Honest questions for Church of England bishops and other leaders

Nov 8, 2022 by

by David Baker, Christian Today:

Albert Einstein once said: “The important thing is not to stop questioning. Curiosity has its own reason for existence.”

As a trained journalist (now church minister) that is a sentiment I echo! And it is in that spirit I approach the current controversy about issues of sexuality and gender that we find, wearily, once again dominating the Church of England.

So here are some questions for, firstly, the Bishop of Oxford, who has declared that we should embrace same-sex marriage; secondly, for the Church of England Evangelical Council (CEEC); and thirdly, for evangelical bishops. They are genuine questions – and the mindset in which they are written is one of genuine curiosity. Maybe, who knows, some might even answer…

So, to begin with, some questions for the Bishop of Oxford. And I start with a typical parish scenario – doing marriage preparation with a couple whose wedding is coming up in a few weeks or months. I usually use a simple course (ok, the one here since you ask) which people seem to enjoy and benefit from.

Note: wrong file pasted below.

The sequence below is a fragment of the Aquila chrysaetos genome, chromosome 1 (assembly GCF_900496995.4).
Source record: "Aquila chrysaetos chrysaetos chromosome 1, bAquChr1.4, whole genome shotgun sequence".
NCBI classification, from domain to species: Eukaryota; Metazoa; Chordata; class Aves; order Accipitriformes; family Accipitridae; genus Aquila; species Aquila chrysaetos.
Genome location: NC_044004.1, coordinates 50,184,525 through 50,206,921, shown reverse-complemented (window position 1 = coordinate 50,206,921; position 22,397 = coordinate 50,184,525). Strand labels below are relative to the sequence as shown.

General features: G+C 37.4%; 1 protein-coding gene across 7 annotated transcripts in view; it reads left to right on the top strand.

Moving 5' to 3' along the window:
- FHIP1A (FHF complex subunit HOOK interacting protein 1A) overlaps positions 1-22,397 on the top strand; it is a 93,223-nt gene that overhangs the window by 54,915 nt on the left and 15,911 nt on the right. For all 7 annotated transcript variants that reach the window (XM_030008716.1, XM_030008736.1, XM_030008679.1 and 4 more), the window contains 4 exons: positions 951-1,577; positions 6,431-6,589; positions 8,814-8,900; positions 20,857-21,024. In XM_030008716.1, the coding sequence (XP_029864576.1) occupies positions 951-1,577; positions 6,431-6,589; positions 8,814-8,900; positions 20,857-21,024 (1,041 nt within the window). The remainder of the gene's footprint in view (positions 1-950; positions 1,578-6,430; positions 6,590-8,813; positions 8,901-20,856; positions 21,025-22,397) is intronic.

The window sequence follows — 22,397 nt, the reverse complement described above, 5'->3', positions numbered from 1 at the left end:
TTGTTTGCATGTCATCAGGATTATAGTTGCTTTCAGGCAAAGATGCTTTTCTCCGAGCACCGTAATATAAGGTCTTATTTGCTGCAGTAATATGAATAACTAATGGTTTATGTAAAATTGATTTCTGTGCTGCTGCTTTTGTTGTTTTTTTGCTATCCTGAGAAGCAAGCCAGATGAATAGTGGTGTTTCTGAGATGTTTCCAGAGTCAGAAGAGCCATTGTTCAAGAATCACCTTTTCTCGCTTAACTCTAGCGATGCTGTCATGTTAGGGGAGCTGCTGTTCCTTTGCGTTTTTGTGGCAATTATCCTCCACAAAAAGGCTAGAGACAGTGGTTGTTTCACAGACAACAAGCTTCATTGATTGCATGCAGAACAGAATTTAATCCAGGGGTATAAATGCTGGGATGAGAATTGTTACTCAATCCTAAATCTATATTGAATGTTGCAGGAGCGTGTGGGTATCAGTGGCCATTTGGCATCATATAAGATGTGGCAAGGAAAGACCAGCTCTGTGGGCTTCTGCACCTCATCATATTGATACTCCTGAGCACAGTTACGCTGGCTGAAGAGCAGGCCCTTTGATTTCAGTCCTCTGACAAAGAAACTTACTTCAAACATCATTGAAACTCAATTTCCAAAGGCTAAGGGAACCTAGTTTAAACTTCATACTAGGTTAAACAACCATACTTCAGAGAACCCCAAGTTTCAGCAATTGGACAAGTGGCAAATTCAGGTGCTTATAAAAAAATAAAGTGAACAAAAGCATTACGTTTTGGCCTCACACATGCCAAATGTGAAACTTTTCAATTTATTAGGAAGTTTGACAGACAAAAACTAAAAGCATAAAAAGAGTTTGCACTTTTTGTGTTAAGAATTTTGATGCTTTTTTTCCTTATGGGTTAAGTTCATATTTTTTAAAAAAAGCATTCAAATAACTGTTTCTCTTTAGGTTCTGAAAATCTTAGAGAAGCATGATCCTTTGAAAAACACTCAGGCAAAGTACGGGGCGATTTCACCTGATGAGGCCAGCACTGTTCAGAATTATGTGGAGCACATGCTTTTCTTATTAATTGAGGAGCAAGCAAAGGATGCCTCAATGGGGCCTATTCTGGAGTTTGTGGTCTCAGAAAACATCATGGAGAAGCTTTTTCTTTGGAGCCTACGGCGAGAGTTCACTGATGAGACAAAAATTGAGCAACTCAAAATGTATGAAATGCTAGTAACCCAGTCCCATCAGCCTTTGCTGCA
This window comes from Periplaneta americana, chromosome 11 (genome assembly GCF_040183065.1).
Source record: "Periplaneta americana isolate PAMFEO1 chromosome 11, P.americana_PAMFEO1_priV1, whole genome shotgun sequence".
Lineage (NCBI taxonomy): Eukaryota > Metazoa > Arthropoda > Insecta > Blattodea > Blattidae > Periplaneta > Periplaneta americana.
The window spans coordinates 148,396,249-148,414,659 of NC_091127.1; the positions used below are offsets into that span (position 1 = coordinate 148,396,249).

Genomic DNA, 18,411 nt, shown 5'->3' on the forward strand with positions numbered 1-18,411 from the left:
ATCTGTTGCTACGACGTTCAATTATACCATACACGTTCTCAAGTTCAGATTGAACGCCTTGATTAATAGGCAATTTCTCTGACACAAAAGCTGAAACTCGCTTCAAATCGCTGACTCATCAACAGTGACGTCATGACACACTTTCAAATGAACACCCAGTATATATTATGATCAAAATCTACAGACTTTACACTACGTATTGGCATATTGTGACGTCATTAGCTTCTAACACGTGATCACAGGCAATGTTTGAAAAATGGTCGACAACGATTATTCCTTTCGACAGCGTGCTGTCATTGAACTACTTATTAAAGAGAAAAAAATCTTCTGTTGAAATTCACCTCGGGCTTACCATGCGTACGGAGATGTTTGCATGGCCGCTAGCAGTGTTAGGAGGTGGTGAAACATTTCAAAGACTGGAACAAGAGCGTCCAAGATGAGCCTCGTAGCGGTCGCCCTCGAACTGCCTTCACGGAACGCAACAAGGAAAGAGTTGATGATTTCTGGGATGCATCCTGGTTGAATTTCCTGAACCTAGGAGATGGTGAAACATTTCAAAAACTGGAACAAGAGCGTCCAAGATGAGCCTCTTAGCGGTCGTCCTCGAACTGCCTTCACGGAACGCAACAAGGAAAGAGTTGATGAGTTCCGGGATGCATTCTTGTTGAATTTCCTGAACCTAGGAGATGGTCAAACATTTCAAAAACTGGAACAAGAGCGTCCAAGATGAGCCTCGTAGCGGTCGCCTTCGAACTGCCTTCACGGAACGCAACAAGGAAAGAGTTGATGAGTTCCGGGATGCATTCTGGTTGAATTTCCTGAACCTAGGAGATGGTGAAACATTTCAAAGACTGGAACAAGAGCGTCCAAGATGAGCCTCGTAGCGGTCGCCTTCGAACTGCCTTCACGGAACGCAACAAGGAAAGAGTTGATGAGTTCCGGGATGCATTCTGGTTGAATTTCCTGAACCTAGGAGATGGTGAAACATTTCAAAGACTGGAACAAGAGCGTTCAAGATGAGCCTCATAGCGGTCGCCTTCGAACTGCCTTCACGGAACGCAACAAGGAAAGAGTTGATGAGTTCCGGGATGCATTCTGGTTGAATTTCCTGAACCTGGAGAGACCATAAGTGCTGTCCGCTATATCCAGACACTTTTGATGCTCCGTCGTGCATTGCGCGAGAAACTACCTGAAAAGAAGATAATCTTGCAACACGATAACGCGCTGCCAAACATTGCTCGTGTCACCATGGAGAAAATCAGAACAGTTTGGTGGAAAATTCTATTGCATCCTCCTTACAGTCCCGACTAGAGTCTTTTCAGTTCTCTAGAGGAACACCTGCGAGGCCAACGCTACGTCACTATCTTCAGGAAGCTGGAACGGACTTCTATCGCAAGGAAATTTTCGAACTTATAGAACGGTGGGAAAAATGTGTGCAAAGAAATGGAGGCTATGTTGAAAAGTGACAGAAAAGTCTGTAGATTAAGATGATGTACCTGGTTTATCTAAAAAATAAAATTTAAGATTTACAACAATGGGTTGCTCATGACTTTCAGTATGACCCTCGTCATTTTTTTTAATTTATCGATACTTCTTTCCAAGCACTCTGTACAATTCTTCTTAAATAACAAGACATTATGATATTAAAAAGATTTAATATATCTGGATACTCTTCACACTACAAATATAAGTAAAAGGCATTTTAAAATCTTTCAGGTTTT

In one week of the course material there is a part of the Bible that I tend to introduce by saying something like, “This is a Bible passage that may make you leap ten feet in the air to begin with.” It’s the classic outline of the theology of marriage in Ephesians 5, with its seeming “hand grenade” (to many) line about wives submitting to their husbands.

(Just in passing, I find that once I have explained the context and talked about what it actually means, and that it doesn’t involve wives being a doormat or oppressed, couples actually see how well the whole concept works and find it liberating and helpful).

My question for the Bishop of Oxford is: you are sitting there with a same-sex couple. How do you apply the theology of marriage set out in Ephesians 5, in relation to husbands and wives, to them? You state in your booklet that “the analogy does not depend on differentiated or complementary genders…” But, er, it does; the text could not be clearer.

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